PMCID: PMC2959155  PMID: 18390733
5.  Display of E. coli Alkaline Phosphatase pIII or pVIII Fusions on Phagemid Surfaces Reveals Monovalent Decoration with Active Molecules 
Active alkaline phosphatase of Escherichia coli (PhoA, EC 3.1.3.1) was displayed via the leucine zipper element of the Jun-Fos heterodimer on the surface of filamentous phage and the kinetic parameters Km and kcat were determined. The phoA gene was cloned downstream of fos while jun was inserted upstream of pIII or pVIII, alternatively, in the pJuFo phagemid vector. Both fusion genes are regulated by independent lacZ promoters. PhoA displayed on the phagemid pIII surface exhibited a Km of 11.2 µM with 4-nitrophenyl phosphate as substrate, which is consistent with data published for soluble PhoA. Based on these data we calculated the decoration of pJuFo phagemid with PhoA using the minor and major coat proteins pIII and pVIII as fusion partners under variable inducing conditions. We found that, even if the promoters are fully induced at a concentration of 1000 µM IPTG, the phagemids display maximally one copy of PhoA-Fos-Jun-coat protein fusion, irrespective of whether the protein is presented via pIII or pVIII. However, since PhoA is displayed in a native-like fashion, as deduced from the kinetic parameters of the enzymatic reaction, the pJuFo technology provides a versatile tool for the functional screening of complex cDNA libraries displayed on the phagemids' surface.
doi:10.2174/1874091X00802010038
PMCID: PMC2570559  PMID: 18949073
6.  GATA3-Driven Th2 Responses Inhibit TGF-β1–Induced FOXP3 Expression and the Formation of Regulatory T Cells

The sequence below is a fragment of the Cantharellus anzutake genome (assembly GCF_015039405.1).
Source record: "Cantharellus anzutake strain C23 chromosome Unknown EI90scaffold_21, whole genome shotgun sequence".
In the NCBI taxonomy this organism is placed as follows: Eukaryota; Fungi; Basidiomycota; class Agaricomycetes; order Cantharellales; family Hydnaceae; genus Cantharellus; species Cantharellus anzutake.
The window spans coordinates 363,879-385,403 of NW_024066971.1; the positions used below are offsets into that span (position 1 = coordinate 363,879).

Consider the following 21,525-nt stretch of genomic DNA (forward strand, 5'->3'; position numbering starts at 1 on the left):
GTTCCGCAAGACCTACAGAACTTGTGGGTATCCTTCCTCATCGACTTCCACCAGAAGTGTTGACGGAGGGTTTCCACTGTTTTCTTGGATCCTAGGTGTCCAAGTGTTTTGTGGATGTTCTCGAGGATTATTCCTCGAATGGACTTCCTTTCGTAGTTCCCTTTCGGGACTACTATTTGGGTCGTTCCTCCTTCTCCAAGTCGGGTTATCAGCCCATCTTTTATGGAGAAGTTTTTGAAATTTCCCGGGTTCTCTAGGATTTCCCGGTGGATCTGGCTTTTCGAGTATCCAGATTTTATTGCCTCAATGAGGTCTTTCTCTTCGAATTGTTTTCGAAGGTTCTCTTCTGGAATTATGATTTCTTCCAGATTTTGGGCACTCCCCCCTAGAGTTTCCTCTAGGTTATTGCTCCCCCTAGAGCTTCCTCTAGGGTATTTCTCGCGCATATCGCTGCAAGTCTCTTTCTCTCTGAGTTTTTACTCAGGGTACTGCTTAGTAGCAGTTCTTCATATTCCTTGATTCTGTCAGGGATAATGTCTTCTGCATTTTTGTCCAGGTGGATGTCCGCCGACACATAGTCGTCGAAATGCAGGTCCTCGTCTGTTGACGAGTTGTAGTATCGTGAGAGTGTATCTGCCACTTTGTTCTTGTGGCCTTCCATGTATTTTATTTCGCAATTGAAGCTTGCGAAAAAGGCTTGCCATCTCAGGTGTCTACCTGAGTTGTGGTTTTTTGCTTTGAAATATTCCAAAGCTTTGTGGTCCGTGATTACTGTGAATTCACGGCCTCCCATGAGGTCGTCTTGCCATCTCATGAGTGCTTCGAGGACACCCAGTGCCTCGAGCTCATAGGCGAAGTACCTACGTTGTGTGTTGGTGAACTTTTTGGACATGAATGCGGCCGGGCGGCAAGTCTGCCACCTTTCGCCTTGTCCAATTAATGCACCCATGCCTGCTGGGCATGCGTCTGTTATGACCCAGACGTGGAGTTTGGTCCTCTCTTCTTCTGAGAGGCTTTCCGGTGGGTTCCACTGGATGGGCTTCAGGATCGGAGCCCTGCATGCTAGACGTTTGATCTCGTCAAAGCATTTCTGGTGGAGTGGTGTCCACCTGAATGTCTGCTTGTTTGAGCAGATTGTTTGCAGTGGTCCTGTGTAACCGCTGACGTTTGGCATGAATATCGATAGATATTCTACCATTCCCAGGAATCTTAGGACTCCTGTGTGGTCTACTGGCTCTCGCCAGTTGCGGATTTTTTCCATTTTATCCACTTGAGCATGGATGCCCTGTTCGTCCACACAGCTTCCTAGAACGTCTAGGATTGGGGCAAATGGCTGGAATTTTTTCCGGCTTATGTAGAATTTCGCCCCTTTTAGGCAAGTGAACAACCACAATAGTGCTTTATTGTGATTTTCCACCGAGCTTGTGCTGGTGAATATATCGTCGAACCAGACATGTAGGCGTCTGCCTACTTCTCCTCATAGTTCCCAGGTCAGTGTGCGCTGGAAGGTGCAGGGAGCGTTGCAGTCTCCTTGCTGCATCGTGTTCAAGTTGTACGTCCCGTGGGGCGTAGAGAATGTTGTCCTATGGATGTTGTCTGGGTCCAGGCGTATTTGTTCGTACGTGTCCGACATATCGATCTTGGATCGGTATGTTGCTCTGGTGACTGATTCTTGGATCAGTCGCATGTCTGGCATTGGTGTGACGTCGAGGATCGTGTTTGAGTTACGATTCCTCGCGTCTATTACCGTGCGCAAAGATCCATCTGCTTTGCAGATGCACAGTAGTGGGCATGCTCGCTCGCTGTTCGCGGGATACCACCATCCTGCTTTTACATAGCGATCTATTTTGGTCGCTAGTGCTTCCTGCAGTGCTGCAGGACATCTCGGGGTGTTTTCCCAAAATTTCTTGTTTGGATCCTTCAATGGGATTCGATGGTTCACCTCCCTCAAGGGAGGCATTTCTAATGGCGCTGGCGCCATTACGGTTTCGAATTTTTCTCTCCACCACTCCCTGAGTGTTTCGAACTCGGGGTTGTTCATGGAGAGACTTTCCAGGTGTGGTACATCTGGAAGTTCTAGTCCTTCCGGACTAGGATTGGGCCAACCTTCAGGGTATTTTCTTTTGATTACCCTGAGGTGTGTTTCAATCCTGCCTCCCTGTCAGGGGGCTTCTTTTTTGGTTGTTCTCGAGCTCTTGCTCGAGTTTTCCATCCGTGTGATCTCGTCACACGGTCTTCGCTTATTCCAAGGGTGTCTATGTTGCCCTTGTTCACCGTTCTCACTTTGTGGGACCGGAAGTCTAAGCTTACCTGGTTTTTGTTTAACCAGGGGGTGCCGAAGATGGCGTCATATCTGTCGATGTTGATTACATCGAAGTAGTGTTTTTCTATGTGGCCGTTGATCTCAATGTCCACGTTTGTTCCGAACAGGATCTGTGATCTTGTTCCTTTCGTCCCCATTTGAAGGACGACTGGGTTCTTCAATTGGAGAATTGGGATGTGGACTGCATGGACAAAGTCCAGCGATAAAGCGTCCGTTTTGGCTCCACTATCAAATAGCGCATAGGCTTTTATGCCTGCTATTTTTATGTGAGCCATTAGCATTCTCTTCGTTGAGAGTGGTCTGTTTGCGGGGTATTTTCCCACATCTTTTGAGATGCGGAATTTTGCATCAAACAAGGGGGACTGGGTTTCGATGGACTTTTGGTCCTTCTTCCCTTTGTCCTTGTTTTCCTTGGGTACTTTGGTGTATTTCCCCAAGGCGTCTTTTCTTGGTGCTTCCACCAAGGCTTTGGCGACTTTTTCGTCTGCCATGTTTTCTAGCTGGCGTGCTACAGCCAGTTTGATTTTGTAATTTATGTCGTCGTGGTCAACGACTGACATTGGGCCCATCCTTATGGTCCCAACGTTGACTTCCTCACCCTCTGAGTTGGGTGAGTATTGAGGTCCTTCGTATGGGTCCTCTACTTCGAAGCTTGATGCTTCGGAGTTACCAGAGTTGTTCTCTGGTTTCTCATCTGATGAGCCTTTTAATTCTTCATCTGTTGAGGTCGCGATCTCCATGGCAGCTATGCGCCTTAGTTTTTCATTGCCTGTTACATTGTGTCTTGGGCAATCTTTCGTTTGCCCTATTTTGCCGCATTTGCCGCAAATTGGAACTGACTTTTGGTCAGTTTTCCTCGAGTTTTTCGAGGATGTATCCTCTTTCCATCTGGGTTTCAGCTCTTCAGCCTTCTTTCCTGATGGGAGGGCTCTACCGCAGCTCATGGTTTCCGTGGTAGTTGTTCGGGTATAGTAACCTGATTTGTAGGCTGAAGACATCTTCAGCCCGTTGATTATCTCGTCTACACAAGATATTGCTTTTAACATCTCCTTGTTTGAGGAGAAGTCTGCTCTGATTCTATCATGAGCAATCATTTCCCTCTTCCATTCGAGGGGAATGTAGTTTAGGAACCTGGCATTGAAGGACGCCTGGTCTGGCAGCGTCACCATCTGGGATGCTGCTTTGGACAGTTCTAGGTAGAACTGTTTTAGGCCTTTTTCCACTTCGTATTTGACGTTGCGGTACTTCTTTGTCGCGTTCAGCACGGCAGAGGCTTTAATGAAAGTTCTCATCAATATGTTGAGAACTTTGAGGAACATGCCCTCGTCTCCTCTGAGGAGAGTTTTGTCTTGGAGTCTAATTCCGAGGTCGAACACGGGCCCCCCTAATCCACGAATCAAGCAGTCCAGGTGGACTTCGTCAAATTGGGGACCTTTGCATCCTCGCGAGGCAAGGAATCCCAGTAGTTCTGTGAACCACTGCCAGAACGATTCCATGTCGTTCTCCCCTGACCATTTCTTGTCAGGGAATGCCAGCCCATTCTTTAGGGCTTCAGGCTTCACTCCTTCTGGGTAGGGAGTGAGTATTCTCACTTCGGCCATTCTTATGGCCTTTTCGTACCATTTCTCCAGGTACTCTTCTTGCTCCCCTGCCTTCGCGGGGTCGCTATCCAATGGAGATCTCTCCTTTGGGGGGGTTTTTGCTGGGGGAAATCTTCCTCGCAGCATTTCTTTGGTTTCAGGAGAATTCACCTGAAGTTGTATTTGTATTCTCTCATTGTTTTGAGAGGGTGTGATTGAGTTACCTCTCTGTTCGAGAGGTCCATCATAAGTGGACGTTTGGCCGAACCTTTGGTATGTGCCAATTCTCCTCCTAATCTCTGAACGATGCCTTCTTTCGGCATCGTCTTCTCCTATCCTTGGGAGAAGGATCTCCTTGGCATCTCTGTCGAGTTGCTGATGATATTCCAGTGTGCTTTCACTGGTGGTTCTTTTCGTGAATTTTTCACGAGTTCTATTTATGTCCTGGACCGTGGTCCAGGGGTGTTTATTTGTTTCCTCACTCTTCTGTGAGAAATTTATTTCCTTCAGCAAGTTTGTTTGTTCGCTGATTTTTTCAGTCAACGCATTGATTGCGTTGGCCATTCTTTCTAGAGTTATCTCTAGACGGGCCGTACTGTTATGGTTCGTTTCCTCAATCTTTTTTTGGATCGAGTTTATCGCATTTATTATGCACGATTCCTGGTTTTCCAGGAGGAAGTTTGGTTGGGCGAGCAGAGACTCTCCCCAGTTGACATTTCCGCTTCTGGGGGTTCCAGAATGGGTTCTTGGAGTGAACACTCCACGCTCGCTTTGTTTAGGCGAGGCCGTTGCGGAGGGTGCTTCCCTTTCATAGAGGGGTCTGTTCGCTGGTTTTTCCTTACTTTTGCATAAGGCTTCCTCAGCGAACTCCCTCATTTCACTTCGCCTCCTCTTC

PLoS Biology  2007;5(12):e329.
Transcription factors act in concert to induce lineage commitment towards Th1, Th2, or T regulatory (Treg) cells, and their counter-regulatory mechanisms were shown to be critical for polarization between Th1 and Th2 phenotypes. FOXP3 is an essential transcription factor for natural, thymus-derived (nTreg) and inducible Treg (iTreg) commitment; however, the mechanisms regulating its expression are as yet unknown. We describe a mechanism controlling iTreg polarization, which is overruled by the Th2 differentiation pathway. We demonstrated that interleukin 4 (IL-4) present at the time of T cell priming inhibits FOXP3. This inhibitory mechanism was also confirmed in Th2 cells and in T cells of transgenic mice overexpressing GATA-3 in T cells, which are shown to be deficient in transforming growth factor (TGF)-β–mediated FOXP3 induction. This inhibition is mediated by direct binding of GATA3 to the FOXP3 promoter, which represses its transactivation process. Therefore, this study provides a new understanding of tolerance development, controlled by a type 2 immune response. IL-4 treatment in mice reduces iTreg cell frequency, highlighting that therapeutic approaches that target IL-4 or GATA3 might provide new preventive strategies facilitating tolerance induction particularly in Th2-mediated diseases, such as allergy.
Author Summary
Specific immune responses against foreign or autologous antigens are driven by specialized epitope-specific T cells, whose numbers expand upon recognition of antigen found on professional antigen-presenting cells. The subsequent maturation process involves the differentiation of certain T cell phenotypes such as pro-inflammatory cells (Th1, Th2, Th17) or regulatory T (Treg) cells, which serve to keep the immune response in check. The current study focuses on the role of two key transcription factors—FOXP3 and GATA3—in controlling the commitment of these cells. We demonstrate that the Th2 cytokine IL-4 inhibits the induction of FOXP3 and thus inhibits the generation of inducible Treg cells. We show that IL-4–induced GATA3 mediates FOXP3 inhibition by directly binding to a GATA element in the FOXP3 promoter. We hypothesize that therapeutic agents aimed at neutralizing IL-4 could be a novel strategy to facilitate inducible Treg cell generation and thus promotion of tolerance in allergies and other Th2-dominated diseases.
It is shown that Th2 responses prevent the generation of inducible Tregs. This is mediated by IL-4 induction of GATA3, which binds directly to and represses the FOXP3 promoter. This mechanism is likely to be relevant in the induction of immunotolerance, particularly in allergic diseases.
doi:10.1371/journal.pbio.0050329
PMCID: PMC2222968  PMID: 18162042

Results 1-6 (6)